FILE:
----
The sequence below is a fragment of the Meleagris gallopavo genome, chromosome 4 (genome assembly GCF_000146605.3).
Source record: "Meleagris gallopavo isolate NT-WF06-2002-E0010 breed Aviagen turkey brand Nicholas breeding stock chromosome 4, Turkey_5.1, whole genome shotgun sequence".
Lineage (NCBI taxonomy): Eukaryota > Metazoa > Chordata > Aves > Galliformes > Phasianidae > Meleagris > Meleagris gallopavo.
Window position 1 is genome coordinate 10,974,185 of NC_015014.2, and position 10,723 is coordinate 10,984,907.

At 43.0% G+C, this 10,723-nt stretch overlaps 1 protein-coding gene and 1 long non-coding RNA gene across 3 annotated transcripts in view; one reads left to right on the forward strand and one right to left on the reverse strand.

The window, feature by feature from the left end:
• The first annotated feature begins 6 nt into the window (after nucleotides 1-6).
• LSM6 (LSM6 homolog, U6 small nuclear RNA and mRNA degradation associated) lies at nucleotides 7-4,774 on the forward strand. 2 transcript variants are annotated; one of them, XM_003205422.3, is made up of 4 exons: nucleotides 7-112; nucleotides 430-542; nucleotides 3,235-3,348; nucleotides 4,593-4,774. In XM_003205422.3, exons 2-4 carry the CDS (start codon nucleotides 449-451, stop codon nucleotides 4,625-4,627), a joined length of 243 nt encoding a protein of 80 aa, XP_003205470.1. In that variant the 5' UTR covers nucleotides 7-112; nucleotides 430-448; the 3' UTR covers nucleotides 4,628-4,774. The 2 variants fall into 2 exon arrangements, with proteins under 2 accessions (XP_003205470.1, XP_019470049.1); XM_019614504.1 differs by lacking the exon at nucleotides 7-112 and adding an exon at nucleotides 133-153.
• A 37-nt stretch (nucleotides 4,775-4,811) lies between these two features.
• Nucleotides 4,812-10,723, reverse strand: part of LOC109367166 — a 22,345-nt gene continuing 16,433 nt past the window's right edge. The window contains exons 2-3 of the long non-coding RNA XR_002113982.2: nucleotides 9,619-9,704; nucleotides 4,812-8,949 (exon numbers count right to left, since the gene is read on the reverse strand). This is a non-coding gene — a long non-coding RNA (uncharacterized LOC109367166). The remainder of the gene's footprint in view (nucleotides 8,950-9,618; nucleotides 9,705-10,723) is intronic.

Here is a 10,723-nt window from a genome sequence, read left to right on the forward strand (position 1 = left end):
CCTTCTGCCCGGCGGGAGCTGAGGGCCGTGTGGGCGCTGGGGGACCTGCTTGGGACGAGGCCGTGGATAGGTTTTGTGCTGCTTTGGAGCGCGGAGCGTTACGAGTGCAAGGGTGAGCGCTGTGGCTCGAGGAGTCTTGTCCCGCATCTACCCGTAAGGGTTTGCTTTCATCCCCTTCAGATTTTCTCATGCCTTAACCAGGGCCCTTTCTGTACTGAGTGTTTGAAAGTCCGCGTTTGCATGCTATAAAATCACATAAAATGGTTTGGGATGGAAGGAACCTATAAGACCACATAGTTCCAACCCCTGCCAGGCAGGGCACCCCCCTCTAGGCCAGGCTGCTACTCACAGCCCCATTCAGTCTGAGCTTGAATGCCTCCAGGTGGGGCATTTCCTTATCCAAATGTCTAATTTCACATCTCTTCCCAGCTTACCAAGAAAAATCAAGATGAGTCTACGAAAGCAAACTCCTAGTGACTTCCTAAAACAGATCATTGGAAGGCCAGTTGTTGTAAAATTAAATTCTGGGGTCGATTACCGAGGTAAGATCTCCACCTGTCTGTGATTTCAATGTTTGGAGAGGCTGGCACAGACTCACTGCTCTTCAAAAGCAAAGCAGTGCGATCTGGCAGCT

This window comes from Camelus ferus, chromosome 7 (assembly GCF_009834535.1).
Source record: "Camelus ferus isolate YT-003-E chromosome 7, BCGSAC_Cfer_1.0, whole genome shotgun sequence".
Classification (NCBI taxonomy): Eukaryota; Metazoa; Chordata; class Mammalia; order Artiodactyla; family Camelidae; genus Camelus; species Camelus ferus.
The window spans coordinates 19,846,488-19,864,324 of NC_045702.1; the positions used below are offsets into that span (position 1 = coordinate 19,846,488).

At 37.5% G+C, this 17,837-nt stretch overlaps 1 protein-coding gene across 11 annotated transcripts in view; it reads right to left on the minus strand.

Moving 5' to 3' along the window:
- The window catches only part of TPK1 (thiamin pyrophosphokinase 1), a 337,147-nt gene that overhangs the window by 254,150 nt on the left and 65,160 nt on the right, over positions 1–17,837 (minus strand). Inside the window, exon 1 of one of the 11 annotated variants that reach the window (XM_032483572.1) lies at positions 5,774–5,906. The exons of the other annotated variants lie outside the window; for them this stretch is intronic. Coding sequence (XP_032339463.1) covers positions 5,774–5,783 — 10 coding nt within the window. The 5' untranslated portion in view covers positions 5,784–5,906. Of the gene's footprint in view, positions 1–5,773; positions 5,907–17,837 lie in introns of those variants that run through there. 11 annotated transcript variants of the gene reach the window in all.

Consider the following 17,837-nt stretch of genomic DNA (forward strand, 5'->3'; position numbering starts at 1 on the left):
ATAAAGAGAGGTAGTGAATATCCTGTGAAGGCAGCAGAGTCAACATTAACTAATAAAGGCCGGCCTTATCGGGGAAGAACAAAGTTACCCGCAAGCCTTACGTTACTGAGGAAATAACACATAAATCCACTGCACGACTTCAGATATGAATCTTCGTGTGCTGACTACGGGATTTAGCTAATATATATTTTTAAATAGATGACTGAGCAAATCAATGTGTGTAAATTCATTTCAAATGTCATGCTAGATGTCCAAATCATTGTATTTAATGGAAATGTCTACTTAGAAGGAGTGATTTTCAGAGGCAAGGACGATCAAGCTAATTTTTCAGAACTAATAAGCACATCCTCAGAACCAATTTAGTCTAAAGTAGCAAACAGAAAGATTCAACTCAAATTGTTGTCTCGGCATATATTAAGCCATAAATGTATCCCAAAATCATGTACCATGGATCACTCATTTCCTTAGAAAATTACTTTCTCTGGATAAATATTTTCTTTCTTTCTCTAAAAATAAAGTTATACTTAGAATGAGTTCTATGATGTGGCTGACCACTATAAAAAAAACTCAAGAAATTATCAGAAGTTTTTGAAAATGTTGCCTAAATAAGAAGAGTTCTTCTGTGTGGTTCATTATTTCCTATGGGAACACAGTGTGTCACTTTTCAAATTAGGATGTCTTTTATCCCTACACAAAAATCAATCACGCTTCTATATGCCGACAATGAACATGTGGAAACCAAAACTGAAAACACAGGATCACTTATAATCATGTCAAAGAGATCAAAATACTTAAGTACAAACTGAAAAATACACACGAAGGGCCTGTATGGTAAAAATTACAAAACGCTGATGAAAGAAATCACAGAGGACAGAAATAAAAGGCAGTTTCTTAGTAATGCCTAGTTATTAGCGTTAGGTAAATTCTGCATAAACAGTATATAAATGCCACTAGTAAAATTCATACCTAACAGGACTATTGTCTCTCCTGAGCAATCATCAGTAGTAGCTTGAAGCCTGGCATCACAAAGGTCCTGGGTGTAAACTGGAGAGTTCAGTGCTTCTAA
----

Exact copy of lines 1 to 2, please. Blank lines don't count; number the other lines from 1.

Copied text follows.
The sequence below is a fragment of the Meleagris gallopavo genome, chromosome 4 (genome assembly GCF_000146605.3).
Source record: "Meleagris gallopavo isolate NT-WF06-2002-E0010 breed Aviagen turkey brand Nicholas breeding stock chromosome 4, Turkey_5.1, whole genome shotgun sequence".